1. Currency: The most obvious and original use case of a cryptocurrency is being a form of currency that is used to pay for goods and services external to the native network. This use case falls under the same category of any other currency, be it major fiat currencies that include USD, CAD, EUR, or JPY. In the case of Bitcoin, users can pay for any kind of product and service globally if the merchant accepts cryptocurrency as payments.
  2. Utility: Most cryptocurrencies possess a utility other than a means of payment. This is usually in the form of exclusive access to the products and services within the platform that issues the coin. The difference between a coin being a currency and a utility is that holding a utility coin provides the holder access to a function of the native network, while a coin functioning primarily as currency can be used outside of the native network. Utility is another term for benefits and can confer token holders various advantages such as voting rights and discounts on the services offered by the platform in the future.
  3. Representation of An Asset: Blockchain technology allows any asset to be ‘tokenized’ on the public ledger. This means that any real-world asset can digitized and be represented by digital coins. The most obvious use case of this is stablecoins, which are cryptocurrencies backed by fiat currencies such as the US Dollar (USD). Any other assets such as stocks, bonds, commodities, and real estate can also be tokenized.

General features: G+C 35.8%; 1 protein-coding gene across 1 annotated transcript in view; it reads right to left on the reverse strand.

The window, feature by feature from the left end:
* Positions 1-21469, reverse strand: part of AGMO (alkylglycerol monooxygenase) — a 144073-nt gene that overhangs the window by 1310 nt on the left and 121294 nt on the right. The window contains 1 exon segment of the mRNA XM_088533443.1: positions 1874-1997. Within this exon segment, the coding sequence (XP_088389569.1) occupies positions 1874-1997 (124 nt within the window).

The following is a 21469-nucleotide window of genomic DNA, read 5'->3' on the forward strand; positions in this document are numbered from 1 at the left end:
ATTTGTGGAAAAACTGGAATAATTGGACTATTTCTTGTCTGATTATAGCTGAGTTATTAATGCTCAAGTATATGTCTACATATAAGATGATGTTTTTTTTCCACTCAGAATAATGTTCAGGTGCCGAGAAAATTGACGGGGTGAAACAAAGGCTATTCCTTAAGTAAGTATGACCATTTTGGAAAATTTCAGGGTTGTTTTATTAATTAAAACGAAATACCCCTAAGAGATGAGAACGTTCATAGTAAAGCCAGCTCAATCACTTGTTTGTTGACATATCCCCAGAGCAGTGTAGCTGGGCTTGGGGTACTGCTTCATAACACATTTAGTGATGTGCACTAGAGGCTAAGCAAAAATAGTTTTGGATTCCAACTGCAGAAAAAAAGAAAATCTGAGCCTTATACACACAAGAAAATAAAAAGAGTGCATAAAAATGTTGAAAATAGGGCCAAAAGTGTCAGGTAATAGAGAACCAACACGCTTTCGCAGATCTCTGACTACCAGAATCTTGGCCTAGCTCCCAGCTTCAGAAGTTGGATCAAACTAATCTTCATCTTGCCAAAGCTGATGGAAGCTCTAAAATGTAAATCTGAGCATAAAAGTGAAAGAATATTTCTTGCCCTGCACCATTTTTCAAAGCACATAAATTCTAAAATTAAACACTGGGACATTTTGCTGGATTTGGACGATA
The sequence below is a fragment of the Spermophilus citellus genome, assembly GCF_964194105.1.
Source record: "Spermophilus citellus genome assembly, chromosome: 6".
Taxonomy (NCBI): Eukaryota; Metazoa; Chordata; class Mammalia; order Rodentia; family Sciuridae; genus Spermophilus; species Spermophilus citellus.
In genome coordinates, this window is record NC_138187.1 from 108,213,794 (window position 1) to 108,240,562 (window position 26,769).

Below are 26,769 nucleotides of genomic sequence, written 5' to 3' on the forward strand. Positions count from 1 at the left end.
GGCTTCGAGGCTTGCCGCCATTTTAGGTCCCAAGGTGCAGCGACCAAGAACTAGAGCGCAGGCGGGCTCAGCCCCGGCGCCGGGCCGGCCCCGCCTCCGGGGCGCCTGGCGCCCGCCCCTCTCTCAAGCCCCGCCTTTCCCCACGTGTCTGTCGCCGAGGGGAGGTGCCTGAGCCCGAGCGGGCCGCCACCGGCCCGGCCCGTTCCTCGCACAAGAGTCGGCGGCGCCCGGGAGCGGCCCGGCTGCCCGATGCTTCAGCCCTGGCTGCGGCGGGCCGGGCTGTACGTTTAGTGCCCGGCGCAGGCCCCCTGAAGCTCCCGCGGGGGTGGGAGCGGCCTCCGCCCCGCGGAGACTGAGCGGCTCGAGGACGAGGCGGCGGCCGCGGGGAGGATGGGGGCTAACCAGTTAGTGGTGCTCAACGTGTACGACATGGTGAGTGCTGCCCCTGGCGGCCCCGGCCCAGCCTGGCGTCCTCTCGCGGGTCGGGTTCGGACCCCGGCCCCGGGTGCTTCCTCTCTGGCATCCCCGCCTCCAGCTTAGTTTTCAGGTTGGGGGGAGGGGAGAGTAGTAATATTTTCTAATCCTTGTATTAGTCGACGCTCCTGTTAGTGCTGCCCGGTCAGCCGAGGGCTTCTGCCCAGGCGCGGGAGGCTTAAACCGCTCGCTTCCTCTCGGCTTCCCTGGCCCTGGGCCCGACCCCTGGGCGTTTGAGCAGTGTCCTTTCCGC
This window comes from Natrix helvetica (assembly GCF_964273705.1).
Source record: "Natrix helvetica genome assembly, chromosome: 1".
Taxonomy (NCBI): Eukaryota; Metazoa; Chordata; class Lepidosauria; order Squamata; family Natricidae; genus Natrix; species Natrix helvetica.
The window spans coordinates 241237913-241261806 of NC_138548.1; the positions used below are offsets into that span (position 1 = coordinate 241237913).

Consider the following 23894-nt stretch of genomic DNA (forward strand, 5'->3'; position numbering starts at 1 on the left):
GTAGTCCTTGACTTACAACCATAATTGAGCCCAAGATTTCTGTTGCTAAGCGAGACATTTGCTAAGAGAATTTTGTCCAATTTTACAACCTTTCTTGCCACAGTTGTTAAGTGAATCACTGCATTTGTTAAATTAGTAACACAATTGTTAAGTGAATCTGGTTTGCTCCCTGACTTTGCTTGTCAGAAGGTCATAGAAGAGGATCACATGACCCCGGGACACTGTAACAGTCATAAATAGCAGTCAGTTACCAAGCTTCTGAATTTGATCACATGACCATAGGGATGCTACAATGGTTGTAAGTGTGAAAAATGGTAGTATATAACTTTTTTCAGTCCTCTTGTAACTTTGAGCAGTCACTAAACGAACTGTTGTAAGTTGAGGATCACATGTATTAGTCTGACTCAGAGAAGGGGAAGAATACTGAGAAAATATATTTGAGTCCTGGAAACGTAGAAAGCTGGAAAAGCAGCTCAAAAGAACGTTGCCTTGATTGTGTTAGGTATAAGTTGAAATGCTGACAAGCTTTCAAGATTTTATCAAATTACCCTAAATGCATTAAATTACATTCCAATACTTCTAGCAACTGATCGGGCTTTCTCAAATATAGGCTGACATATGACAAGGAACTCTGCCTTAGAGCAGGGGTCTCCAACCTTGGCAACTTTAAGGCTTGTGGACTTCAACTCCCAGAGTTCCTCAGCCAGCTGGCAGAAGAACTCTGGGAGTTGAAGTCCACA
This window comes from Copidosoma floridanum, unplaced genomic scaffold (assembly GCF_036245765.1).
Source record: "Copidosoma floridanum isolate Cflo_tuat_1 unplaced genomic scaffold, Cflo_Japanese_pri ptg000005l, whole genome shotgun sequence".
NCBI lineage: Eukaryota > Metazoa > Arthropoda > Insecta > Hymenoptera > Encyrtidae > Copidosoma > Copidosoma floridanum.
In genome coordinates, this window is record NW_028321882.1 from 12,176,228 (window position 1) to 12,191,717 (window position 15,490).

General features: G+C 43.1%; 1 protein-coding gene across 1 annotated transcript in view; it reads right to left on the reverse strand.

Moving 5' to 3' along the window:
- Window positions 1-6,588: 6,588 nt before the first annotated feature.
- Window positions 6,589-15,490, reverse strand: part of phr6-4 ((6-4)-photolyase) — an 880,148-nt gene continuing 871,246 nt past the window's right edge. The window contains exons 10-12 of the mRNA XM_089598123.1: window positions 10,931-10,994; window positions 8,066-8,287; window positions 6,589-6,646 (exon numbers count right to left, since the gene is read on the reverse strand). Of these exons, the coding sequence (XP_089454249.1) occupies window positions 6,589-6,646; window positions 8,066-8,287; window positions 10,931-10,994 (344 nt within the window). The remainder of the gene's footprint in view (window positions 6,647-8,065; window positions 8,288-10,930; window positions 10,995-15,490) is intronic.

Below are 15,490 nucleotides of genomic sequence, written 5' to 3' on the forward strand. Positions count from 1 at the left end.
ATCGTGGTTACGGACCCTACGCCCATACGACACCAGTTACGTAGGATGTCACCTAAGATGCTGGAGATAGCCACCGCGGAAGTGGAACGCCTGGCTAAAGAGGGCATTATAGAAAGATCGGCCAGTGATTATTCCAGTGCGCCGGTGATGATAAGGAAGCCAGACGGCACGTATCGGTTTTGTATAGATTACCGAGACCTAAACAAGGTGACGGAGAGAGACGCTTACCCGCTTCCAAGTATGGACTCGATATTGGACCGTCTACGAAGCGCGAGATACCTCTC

4. Investment: Some coins function primarily as an investment asset, with the main purpose of providing purely financial returns to holders. This can be in the form of an equity stake for the business, with holders being granted dividends, similar to that of a stock or share.
It must be mentioned that a cryptocurrency can possess a mix of different functions specified above. This means that a coin can be a currency, a utility coin, and also represent an asset at the same time. It does not necessarily mean that a coin is confined to one specific function.

Coins vs Tokens

Moving in deeper into the realm of cryptocurrencies, there is a fundamental difference between a coin and a token, which is often used synonymously to represent a cryptocurrency.
Cryptocurrency vs Blockchain, cryptocurrency, blockchain, the Difference, Cryptocurrency vs Blockchain: What's the Difference
On a technical level, coins are cryptocurrencies that possess their own native blockchain. For instance, Bitcoin has its own independent blockchain where all transactions involving Bitcoin are recorded on the Bitcoin ledger. Other coins with their own natively-developed blockchain include Ethereum, Ripple, and Waves.
Tokens, on the other hand, are a representation of a particular asset or utility, that usually resides on top of another blockchain.

Instead of reinventing the wheel and creating their own native blockchain, cryptocurrency projects would use the existing infrastructure and tools from an existing blockchain and issue their own tokens.

This means that tokens do not possess their own native blockchain since they leverage on existing blockchains.

The most popular blockchain platform for cryptocurrency projects to issue their own token is the Ethereum blockchain. More than 85% of tokens that are publicly traded are built on the Ethereum blockchain.

Blockchain: Technology That Powers Cryptocurrency

Let’s take a look at uncovering the second part of the equation between cryptocurrency vs blockchain.

The technology behind cryptocurrencies is called blockchain, which is defined as a shared ledger that records all transactions and is controlled by a distributed global network of computers.